What's the difference between magnitude and pythagorean's theorem

  • Thread starter bogoa
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  • #1
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and what are the concepts of magnitudes..and how do we apply that in real life situations.
 

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  • #2
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and what are the concepts of magnitudes..and how do we apply that in real life situations.

Magnitude just means "size" or "bigness" - so it can be used in many different situations.

Pythagoras' theorem just helps us to calculate magnitude in some situations:

If you imagine a graph with x going across and y going upwards, you can draw a line from the centre (where the axes cross at 0,0) to any point you like... for example the point 4,3 (x=4, y=3).

So if you then draw another line along the x axis to 4, and another up to the end of your line, you have drawn a triangle, and you can use pythagoras to find the length (the magnitude) of your line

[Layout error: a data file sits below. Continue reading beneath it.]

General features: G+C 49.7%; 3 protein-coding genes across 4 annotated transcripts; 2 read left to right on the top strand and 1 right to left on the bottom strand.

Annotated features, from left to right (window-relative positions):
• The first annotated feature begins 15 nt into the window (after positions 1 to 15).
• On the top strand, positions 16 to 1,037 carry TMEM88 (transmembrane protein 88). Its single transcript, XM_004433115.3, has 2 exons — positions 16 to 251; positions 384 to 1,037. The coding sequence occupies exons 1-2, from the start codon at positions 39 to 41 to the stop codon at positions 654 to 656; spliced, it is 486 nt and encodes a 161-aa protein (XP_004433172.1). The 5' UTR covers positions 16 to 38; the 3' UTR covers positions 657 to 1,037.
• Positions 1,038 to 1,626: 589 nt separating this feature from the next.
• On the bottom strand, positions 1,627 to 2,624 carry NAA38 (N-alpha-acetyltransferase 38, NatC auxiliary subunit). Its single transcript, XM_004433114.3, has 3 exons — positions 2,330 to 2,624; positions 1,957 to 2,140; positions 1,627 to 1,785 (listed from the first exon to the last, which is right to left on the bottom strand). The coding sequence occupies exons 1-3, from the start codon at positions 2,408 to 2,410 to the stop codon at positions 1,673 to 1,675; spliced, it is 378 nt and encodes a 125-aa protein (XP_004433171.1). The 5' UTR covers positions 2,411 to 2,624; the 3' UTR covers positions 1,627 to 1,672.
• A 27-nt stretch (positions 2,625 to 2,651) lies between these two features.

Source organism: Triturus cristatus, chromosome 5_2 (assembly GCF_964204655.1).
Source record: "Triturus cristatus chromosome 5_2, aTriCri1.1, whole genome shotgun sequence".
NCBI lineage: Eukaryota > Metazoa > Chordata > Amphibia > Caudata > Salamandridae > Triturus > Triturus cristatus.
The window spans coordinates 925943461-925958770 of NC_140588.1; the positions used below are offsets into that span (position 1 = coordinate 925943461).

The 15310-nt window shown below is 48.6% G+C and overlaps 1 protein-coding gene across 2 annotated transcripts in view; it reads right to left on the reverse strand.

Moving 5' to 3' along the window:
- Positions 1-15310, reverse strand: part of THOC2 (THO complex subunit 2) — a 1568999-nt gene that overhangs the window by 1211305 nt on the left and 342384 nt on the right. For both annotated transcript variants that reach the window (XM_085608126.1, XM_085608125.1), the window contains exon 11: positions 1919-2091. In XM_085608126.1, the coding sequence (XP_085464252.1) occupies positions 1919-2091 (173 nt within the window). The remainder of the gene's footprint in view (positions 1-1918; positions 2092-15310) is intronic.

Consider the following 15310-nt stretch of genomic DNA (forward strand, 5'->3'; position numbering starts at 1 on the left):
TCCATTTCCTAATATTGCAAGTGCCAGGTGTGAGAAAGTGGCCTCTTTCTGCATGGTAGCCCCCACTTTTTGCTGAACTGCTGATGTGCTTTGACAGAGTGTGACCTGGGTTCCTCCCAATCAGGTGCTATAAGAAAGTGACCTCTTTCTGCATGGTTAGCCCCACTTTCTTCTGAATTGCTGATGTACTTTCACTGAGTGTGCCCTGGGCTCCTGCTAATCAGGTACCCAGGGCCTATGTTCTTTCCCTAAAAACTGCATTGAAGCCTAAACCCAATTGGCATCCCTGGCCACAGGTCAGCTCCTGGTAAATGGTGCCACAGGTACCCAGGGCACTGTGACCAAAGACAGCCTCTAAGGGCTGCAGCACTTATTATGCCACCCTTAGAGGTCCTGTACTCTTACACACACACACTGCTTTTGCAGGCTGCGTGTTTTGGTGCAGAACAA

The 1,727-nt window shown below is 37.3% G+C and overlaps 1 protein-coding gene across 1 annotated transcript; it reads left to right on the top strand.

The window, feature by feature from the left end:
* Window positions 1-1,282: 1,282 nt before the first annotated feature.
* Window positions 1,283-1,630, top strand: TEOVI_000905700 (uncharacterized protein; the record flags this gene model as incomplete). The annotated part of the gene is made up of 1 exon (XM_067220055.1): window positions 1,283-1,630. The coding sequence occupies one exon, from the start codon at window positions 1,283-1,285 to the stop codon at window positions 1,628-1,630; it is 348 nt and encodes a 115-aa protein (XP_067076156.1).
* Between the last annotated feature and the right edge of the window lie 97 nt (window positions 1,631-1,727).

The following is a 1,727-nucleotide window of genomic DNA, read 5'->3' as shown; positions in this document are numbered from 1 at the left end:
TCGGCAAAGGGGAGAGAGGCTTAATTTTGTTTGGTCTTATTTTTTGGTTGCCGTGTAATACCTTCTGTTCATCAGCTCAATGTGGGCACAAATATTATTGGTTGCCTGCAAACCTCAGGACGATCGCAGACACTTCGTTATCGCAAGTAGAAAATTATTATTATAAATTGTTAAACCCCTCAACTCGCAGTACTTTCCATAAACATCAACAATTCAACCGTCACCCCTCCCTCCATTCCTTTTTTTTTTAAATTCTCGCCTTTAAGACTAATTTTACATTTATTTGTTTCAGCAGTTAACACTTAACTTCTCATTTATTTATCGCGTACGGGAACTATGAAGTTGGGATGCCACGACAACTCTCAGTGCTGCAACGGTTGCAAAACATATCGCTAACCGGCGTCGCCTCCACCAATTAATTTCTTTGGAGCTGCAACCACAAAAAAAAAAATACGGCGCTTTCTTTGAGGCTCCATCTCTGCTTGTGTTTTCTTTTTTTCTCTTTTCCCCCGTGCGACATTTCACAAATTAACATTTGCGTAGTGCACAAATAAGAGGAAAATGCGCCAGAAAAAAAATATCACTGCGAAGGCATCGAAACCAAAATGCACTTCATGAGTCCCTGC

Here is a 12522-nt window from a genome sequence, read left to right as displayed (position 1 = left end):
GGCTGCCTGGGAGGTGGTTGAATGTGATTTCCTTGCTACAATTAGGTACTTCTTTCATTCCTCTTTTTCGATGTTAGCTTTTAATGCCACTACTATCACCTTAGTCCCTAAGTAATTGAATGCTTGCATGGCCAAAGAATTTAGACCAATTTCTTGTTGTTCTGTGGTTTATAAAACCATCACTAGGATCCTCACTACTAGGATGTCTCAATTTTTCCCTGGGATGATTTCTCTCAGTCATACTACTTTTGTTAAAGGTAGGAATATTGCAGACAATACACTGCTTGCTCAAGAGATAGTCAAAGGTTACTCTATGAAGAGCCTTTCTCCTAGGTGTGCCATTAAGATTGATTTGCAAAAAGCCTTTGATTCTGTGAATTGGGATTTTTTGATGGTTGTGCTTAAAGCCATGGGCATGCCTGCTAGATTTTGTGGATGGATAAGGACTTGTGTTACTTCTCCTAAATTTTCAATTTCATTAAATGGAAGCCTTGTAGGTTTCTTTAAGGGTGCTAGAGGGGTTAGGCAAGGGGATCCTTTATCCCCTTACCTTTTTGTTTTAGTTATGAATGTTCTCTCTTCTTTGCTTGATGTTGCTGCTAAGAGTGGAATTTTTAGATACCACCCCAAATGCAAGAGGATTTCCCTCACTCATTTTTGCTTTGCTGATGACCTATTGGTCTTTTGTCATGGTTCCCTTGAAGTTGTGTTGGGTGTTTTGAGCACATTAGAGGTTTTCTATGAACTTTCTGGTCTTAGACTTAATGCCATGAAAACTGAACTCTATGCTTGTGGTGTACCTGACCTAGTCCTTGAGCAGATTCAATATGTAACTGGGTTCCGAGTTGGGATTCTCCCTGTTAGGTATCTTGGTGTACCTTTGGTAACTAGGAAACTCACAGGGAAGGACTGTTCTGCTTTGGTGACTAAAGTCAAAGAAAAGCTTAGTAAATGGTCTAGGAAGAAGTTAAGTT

magnitude2 = x2 + y2

= 42 + 32

= 16 + 9 = 25
so magnitude in this case is sqrt (25) = 5

you could use this to calculate the size of a piece of wood you would need on a gate, or something much more advanced.

hope this helps,
Michael
 
  • #3
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Magnitude (in terms of vectors) is simply an application of the Pythagorean theorem. It's more of a subcategory than a side-by-side comparison.
 
  • #4
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ah..so meaning magnitude is the application of pythagorean theorem...ahhh... makes sense..

but how about resultant from magnitude??what is thier differences??can you please help me?..im so confused right now..
 

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